I arrived back in the US following my UK vacation to find the Lumo Run gadget waiting for me on the doorstep.
Hurrah! I bought into this a longtime ago when they were looking for financing.
Unfortunately, I was too excited by the fact that it had arrived to make an unboxing video so you’ll have to put up with my words and then use your imagination. 😉 Plus I don’t pay WordPress for video, so that wouldn’t have worked out anyway.
The box opens at the bottom and is held in place by a plastic sticker. When I removed this sticker and pulled the drawer, the contents of the box fell out over my desktop. Doh. Not too smooth and glad I didn’t video it.
It contained a brief instruction pamphlet, a USB cable (ribbon-type), a clip and the Lumo run device.
The device needed a quick charge using the provided USB cable and I then had to set it up with an app on my phone.
The app setup was very easy and required setting up a free account with the service.
The quality of the app is very high but I found the ‘talking’ feature was a little confused at the very start of the setup. It also sounds like the voice has an Aussie accent which was a pleasant surprise.
Once the app is connected and the device charged, you need to insert the device into a clip (a bit of a fiddle) and hook it into the back of your shorts right where your spin and hips connect. The positioning is important to allow the device to collect the data accurately.
Their positioning diagram looks like a naked bum. Teehee.
Then you have to do a 10 minute run with the device for it to do the first analysis. Probably wearing shorts or leggings to reduce the likelihood of arrest.
One observation I have about this is that it would probably have been better to recommend a warm up before starting the ten minute test. I’m a little stiff in those first few minutes of running and having that as a part of the data in the initial analysis seems a little odd.
During the run (I did 26 mins) the app talks to you and updates you with the analysis progress. Once you finish the run you get access to far more information though.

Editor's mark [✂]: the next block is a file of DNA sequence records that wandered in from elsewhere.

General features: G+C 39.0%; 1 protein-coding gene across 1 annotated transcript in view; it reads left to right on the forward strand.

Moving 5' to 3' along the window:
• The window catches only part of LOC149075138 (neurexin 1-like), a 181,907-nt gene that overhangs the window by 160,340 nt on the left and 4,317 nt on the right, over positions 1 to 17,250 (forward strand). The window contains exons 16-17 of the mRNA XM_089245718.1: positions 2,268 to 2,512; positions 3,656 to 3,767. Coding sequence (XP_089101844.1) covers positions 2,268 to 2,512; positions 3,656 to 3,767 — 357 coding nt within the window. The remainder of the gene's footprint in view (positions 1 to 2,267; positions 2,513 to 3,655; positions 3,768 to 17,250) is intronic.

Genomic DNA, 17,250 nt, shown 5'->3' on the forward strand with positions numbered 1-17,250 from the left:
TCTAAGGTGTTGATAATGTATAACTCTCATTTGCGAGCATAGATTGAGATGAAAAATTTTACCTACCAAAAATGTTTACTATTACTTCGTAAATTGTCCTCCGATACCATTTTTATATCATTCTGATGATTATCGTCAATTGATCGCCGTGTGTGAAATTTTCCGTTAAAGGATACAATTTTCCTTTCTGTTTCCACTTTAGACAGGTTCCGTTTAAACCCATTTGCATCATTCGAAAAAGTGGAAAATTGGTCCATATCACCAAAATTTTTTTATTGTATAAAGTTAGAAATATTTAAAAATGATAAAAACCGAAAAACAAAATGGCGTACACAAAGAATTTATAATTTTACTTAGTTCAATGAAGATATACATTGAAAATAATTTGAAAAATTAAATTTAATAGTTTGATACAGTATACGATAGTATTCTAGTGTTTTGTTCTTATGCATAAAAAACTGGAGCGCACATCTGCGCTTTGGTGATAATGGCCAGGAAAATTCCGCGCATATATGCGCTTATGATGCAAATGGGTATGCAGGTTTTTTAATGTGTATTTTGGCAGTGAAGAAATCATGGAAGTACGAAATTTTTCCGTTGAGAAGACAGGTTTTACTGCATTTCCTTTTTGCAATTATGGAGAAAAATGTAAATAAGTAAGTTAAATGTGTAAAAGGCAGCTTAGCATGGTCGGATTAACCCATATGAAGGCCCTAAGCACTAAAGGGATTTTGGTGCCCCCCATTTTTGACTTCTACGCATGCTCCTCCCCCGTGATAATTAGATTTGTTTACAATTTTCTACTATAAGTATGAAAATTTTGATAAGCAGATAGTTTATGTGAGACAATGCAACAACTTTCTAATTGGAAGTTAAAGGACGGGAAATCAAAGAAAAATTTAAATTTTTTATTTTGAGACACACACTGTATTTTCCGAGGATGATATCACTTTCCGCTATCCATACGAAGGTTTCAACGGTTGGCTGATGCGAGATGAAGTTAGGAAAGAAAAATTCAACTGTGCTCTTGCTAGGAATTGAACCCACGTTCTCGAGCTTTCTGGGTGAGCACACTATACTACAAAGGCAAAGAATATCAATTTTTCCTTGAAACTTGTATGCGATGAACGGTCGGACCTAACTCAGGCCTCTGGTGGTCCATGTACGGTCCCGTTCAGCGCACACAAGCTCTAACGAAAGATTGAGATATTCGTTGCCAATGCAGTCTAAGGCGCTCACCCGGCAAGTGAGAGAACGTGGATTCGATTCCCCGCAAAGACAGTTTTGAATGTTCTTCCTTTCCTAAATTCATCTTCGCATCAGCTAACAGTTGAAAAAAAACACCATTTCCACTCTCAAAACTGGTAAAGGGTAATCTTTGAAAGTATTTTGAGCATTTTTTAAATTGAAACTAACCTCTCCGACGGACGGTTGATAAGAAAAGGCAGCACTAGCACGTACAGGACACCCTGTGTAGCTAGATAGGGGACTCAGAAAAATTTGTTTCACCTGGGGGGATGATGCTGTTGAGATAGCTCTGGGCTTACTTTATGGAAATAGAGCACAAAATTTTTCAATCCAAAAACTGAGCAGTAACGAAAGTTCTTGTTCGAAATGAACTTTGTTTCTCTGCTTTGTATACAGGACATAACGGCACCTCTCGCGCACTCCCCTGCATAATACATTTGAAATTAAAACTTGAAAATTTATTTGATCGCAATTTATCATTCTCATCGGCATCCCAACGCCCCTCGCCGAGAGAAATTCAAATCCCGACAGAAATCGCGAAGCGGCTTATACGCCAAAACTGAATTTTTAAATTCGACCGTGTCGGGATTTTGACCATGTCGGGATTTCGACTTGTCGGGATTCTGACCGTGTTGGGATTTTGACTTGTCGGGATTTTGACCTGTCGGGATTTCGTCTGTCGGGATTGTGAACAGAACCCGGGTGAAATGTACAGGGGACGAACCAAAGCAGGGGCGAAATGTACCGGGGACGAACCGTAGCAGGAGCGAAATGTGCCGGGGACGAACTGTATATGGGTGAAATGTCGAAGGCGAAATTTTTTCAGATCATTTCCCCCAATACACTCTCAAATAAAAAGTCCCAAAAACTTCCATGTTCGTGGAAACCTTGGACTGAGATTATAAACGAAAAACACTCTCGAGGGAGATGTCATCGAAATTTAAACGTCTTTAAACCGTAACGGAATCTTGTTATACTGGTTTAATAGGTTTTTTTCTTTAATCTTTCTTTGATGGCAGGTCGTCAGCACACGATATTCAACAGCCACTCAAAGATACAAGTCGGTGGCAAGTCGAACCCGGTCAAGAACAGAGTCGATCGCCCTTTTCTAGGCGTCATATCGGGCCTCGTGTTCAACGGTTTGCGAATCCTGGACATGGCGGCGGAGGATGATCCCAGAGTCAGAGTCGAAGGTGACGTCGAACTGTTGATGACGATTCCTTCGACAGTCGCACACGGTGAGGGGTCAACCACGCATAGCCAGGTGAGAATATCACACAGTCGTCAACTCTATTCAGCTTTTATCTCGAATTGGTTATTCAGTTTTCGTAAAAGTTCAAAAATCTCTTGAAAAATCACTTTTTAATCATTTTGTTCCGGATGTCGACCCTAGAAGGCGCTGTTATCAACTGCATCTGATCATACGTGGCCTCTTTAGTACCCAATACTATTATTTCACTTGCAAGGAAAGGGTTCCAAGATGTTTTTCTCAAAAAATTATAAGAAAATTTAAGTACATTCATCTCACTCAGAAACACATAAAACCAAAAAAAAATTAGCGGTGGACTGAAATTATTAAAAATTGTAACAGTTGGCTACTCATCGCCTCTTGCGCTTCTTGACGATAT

This is where the fun begins for a data-whore like me. 🙂
The app performed some analysis of the run and then came back with a recommendation that I work on fixing my ‘bounce’. It believes that I bounce 3.7 inches and should aim for a smoother run below 3 inches of bounce. It recommended a training exercise to help address the specific issue (which I did).
The overall results summary screens are really good. Like all fitness apps, it starts with the basics of miles and pace plus a map of your route.
If you scroll down you get to see the recommended improvement or focus.
Clicking through on the recommendation gives you an exercise demo video.
Scrolling further brings up the ‘meat’ of the data collected by the device. Cadence. Bounce. Braking. Drop and Rotation.
Each of these items allows you to click through for more info. For example, my cadence is shown at a good 181spm, but click through and see this:
It shows the spm for each mile and has some links to exercises to help you target improvements.
The image at the top of the page is a video that illustrates the measurement and is a helpful reference point for a first time user. The overlaid animated white dots show the movement it is tracking.
The same is true for all of the sections.
The layouts are all clear and show how close you are to the targets and what areas you need to work in.
Clearly in my case it is bounce and rotation.
I look forward to using it more and will post future comments as I continue to use it.
My initial observation is that although the device can be used without a phone connected (for all you tech-naked runners), you would not get the benefit of in-run coaching feedback.
Also, it doesn’t look like it readily supports multi-user setups. I’d like my wife to use it and not have to reconfigure the whole device every time.
Other than that I’m very impressed with the device thus far.